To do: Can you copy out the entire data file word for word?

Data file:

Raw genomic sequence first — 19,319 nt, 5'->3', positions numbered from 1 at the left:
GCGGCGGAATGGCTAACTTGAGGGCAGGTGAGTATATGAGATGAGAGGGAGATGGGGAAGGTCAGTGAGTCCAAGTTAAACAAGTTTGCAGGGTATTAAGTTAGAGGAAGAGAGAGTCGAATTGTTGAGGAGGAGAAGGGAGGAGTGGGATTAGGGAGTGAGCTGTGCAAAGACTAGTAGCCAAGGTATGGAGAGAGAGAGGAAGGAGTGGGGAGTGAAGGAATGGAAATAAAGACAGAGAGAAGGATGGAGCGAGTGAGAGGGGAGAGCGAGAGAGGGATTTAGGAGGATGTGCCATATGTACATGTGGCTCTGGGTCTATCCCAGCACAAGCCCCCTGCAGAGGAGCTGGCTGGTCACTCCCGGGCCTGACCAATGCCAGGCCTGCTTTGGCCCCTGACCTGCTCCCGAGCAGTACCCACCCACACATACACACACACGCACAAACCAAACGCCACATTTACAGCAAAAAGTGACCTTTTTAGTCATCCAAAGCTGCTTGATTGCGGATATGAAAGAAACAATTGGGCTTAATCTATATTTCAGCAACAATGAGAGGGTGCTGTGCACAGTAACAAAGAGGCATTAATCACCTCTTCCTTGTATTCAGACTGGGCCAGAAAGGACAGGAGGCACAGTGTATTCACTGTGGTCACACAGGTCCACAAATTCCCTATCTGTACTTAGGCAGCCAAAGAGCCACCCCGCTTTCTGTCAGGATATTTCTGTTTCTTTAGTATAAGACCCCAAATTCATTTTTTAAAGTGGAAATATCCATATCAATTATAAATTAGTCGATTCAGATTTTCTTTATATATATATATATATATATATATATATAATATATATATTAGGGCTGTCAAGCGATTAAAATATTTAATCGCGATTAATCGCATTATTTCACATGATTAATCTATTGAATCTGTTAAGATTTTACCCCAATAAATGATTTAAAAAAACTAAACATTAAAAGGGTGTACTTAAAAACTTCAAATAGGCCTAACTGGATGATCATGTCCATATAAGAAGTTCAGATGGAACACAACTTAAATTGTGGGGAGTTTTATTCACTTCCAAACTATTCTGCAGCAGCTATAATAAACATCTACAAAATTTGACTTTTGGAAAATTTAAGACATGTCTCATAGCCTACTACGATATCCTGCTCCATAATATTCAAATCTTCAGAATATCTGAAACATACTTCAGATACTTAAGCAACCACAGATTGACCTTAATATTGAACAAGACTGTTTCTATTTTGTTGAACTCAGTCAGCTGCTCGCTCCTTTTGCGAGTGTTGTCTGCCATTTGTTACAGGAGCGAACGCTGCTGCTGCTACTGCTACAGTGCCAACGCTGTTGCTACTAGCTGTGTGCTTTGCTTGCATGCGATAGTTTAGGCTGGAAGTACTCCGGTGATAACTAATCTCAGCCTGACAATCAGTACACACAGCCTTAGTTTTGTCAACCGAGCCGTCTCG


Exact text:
Raw genomic sequence first — 19,319 nt, 5'->3', positions numbered from 1 at the left:
GCGGCGGAATGGCTAACTTGAGGGCAGGTGAGTATATGAGATGAGAGGGAGATGGGGAAGGTCAGTGAGTCCAAGTTAAACAAGTTTGCAGGGTATTAAGTTAGAGGAAGAGAGAGTCGAATTGTTGAGGAGGAGAAGGGAGGAGTGGGATTAGGGAGTGAGCTGTGCAAAGACTAGTAGCCAAGGTATGGAGAGAGAGAGGAAGGAGTGGGGAGTGAAGGAATGGAAATAAAGACAGAGAGAAGGATGGAGCGAGTGAGAGGGGAGAGCGAGAGAGGGATTTAGGAGGATGTGCCATATGTACATGTGGCTCTGGGTCTATCCCAGCACAAGCCCCCTGCAGAGGAGCTGGCTGGTCACTCCCGGGCCTGACCAATGCCAGGCCTGCTTTGGCCCCTGACCTGCTCCCGAGCAGTACCCACCCACACATACACACACACGCACAAACCAAACGCCACATTTACAGCAAAAAGTGACCTTTTTAGTCATCCAAAGCTGCTTGATTGCGGATATGAAAGAAACAATTGGGCTTAATCTATATTTCAGCAACAATGAGAGGGTGCTGTGCACAGTAACAAAGAGGCATTAATCACCTCTTCCTTGTATTCAGACTGGGCCAGAAAGGACAGGAGGCACAGTGTATTCACTGTGGTCACACAGGTCCACAAATTCCCTATCTGTACTTAGGCAGCCAAAGAGCCACCCCGCTTTCTGTCAGGATATTTCTGTTTCTTTAGTATAAGACCCCAAATTCATTTTTTAAAGTGGAAATATCCATATCAATTATAAATTAGTCGATTCAGATTTTCTTTATATATATATATATATATATATATATATAATATATATATTAGGGCTGTCAAGCGATTAAAATATTTAATCGCGATTAATCGCATTATTTCACATGATTAATCTATTGAATCTGTTAAGATTTTACCCCAATAAATGATTTAAAAAAACTAAACATTAAAAGGGTGTACTTAAAAACTTCAAATAGGCCTAACTGGATGATCATGTCCATATAAGAAGTTCAGATGGAACACAACTTAAATTGTGGGGAGTTTTATTCACTTCCAAACTATTCTGCAGCAGCTATAATAAACATCTACAAAATTTGACTTTTGGAAAATTTAAGACATGTCTCATAGCCTACTACGATATCCTGCTCCATAATATTCAAATCTTCAGAATATCTGAAACATACTTCAGATACTTAAGCAACCACAGATTGACCTTAATATTGAACAAGACTGTTTCTATTTTGTTGAACTCAGTCAGCTGCTCGCTCCTTTTGCGAGTGTTGTCTGCCATTTGTTACAGGAGCGAACGCTGCTGCTGCTACTGCTACAGTGCCAACGCTGTTGCTACTAGCTGTGTGCTTTGCTTGCATGCGATAGTTTAGGCTGGAAGTACTCCGGTGATAACTAATCTCAGCCTGACAATCAGTACACACAGCCTTAGTTTTGTCAACCGAGCCGTCTCG